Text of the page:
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There are then, as we said at the outset, three kinds of friendship, and in each kind there are both friends who are on an equal footing and friends on a footing of disparity; for two equally good men may be friends, or one better man and one worse; and similarly with pleasant friends and with those who are friends for the sake of utility, who may be equal or may differ in the amount of the benefits1 which they confer. Those who are equals must make matters equal by loving each other, etc.,2 equally; those who are unequal by making a return3 proportionate to the superiority of whatever kind on the one side.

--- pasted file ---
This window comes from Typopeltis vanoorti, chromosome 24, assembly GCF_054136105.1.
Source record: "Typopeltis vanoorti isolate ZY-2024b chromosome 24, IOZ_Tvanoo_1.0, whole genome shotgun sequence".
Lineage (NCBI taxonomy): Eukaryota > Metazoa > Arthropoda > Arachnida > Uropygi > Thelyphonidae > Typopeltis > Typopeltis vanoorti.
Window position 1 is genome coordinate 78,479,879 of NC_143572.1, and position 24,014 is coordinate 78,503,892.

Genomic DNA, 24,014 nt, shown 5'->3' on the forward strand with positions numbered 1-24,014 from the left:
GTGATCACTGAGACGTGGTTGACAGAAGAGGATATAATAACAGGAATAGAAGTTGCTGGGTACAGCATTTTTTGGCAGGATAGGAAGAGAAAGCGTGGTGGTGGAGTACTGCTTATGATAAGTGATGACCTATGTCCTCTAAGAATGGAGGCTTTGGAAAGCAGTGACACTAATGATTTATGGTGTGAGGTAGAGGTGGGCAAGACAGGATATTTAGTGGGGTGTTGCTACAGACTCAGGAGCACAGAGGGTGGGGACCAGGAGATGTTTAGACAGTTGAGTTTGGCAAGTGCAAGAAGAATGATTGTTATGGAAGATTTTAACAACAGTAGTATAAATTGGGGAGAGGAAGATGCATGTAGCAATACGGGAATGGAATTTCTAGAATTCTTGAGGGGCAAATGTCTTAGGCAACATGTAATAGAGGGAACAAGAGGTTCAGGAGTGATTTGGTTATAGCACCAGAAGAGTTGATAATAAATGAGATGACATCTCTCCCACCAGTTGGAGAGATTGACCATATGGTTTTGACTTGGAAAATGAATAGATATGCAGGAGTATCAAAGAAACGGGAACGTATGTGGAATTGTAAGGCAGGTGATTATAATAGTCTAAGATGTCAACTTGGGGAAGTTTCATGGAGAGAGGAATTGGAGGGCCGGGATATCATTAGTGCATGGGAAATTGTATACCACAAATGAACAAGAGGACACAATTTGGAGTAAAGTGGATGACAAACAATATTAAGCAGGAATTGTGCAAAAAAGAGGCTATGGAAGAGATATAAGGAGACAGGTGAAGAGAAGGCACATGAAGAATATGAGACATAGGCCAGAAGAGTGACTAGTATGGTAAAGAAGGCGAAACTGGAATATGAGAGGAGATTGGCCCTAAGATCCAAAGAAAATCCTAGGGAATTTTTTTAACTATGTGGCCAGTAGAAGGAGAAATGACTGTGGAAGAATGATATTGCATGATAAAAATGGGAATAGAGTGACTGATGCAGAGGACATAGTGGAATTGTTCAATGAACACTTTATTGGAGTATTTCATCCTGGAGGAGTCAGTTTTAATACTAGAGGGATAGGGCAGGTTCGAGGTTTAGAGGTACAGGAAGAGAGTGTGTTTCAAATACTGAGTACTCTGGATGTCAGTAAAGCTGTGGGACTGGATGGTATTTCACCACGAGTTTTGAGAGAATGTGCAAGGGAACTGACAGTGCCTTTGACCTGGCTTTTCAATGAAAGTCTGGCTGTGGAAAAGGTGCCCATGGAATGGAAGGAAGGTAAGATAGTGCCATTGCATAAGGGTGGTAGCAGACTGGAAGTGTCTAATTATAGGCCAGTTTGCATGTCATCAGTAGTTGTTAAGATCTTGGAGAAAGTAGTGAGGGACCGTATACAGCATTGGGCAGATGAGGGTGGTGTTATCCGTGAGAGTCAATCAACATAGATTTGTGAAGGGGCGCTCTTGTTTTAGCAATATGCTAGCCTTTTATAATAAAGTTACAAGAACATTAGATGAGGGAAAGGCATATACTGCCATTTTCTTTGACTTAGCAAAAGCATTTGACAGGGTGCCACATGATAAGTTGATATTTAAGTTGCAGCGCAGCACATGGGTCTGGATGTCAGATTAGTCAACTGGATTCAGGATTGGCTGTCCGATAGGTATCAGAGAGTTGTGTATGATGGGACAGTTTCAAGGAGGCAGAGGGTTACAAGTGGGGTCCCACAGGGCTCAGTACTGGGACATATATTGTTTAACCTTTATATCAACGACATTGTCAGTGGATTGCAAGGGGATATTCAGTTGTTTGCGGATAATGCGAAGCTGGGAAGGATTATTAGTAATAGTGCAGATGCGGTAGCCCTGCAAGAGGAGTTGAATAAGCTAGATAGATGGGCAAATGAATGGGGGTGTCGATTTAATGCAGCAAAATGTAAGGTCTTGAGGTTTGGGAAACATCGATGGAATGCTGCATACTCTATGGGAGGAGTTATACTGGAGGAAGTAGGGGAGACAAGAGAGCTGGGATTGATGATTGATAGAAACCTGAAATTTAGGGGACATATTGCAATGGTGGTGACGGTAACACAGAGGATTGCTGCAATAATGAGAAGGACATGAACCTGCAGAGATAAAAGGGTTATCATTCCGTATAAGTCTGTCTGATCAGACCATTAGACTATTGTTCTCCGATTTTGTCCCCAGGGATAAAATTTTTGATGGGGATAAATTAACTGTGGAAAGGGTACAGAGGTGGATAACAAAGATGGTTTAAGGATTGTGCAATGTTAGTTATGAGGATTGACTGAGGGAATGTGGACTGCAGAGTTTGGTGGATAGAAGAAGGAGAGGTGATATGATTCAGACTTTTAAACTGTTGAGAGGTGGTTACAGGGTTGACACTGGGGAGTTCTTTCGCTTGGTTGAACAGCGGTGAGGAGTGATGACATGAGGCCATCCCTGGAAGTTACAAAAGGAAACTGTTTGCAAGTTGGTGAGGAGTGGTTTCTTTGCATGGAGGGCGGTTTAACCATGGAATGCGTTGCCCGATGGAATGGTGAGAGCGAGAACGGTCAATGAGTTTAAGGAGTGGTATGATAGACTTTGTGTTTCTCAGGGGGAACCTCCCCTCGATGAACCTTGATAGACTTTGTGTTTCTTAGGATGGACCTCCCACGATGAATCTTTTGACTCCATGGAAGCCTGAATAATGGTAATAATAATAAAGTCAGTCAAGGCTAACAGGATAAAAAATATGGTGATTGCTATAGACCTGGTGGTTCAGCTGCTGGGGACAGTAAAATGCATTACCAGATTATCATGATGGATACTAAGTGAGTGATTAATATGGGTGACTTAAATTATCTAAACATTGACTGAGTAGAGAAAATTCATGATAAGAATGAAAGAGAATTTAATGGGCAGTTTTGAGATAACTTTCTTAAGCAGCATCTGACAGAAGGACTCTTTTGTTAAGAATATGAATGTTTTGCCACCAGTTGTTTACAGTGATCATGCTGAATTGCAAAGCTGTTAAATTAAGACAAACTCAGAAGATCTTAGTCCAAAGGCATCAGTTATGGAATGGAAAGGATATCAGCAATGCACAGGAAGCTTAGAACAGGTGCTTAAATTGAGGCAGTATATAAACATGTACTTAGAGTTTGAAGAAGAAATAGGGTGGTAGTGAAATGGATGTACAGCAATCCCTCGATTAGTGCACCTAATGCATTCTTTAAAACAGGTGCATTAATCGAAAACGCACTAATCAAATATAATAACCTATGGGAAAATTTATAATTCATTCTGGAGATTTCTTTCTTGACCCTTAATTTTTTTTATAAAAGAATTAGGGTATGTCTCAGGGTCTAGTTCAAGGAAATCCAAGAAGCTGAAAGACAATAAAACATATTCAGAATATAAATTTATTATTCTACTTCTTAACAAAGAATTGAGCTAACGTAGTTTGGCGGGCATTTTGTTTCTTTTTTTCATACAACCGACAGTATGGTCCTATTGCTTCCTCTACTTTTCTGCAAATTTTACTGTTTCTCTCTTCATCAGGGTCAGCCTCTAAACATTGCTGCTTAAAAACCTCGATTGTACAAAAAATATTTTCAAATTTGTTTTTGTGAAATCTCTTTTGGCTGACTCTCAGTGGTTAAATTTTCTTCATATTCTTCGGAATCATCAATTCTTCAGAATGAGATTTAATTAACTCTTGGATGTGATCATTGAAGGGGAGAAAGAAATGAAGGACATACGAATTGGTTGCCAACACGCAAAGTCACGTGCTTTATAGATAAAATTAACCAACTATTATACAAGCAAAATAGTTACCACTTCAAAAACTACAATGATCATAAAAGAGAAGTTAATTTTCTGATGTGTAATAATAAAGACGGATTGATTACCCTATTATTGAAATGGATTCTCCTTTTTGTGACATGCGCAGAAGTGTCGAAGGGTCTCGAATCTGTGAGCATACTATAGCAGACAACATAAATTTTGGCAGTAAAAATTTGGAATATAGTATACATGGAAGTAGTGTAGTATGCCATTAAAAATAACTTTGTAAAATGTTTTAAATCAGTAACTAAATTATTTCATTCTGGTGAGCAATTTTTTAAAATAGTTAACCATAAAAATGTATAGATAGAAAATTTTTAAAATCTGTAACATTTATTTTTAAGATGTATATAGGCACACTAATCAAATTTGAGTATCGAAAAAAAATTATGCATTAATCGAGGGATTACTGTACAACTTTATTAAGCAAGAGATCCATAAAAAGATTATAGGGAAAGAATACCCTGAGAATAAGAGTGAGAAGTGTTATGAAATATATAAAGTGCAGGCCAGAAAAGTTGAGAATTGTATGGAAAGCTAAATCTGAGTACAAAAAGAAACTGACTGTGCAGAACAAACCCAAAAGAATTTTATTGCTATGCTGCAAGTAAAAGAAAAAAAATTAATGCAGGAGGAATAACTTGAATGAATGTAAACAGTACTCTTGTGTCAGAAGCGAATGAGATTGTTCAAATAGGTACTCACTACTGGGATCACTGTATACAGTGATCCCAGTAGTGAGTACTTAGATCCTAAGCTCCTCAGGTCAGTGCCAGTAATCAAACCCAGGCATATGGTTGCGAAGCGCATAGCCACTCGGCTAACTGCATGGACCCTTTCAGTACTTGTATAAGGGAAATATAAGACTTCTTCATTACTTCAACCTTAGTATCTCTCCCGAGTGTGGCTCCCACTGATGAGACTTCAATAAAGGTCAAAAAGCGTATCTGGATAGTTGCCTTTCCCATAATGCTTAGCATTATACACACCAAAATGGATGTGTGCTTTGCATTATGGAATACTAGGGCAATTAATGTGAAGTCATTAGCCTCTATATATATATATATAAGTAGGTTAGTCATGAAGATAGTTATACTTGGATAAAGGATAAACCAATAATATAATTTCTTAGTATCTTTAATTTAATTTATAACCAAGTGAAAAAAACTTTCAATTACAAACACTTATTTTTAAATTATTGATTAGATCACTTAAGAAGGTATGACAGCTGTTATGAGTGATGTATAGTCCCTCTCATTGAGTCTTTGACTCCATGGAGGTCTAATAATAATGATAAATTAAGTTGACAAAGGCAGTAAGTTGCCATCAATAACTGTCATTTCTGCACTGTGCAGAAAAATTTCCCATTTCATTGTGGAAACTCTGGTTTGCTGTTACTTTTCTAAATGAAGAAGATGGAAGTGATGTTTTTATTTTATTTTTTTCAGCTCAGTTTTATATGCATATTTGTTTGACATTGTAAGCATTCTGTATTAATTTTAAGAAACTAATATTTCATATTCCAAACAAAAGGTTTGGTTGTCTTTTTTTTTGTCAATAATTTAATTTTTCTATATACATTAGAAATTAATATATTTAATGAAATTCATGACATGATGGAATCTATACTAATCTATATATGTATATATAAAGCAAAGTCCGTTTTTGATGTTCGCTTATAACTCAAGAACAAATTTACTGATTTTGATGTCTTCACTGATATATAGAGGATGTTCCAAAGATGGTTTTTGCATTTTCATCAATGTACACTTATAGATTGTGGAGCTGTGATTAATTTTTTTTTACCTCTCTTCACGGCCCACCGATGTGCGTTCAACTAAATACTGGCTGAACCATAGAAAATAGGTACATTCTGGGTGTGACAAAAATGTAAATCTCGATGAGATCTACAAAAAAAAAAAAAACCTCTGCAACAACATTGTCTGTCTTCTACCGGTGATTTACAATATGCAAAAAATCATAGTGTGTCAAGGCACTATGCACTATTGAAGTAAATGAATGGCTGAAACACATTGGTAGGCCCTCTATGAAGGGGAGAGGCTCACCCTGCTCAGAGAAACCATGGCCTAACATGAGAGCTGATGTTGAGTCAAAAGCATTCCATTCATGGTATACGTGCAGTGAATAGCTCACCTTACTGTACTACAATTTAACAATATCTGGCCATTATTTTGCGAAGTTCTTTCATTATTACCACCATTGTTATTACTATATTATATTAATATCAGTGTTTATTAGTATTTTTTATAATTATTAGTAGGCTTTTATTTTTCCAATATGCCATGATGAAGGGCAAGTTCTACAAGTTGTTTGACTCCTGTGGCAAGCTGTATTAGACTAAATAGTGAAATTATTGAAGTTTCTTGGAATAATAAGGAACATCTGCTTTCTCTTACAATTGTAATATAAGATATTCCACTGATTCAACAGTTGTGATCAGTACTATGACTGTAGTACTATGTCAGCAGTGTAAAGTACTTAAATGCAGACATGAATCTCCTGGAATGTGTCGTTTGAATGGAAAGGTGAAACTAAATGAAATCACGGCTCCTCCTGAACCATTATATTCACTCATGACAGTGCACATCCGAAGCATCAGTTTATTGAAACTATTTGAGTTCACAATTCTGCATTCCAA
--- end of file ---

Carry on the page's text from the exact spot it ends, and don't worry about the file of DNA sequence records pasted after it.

1 i.e., the pleasure or utility as the case may be.

2 i.e., ‘and by being good or pleasant and useful.’

3 The one who is less good or pleasant or useful must give more affection: see 6.6, note, 7.2.

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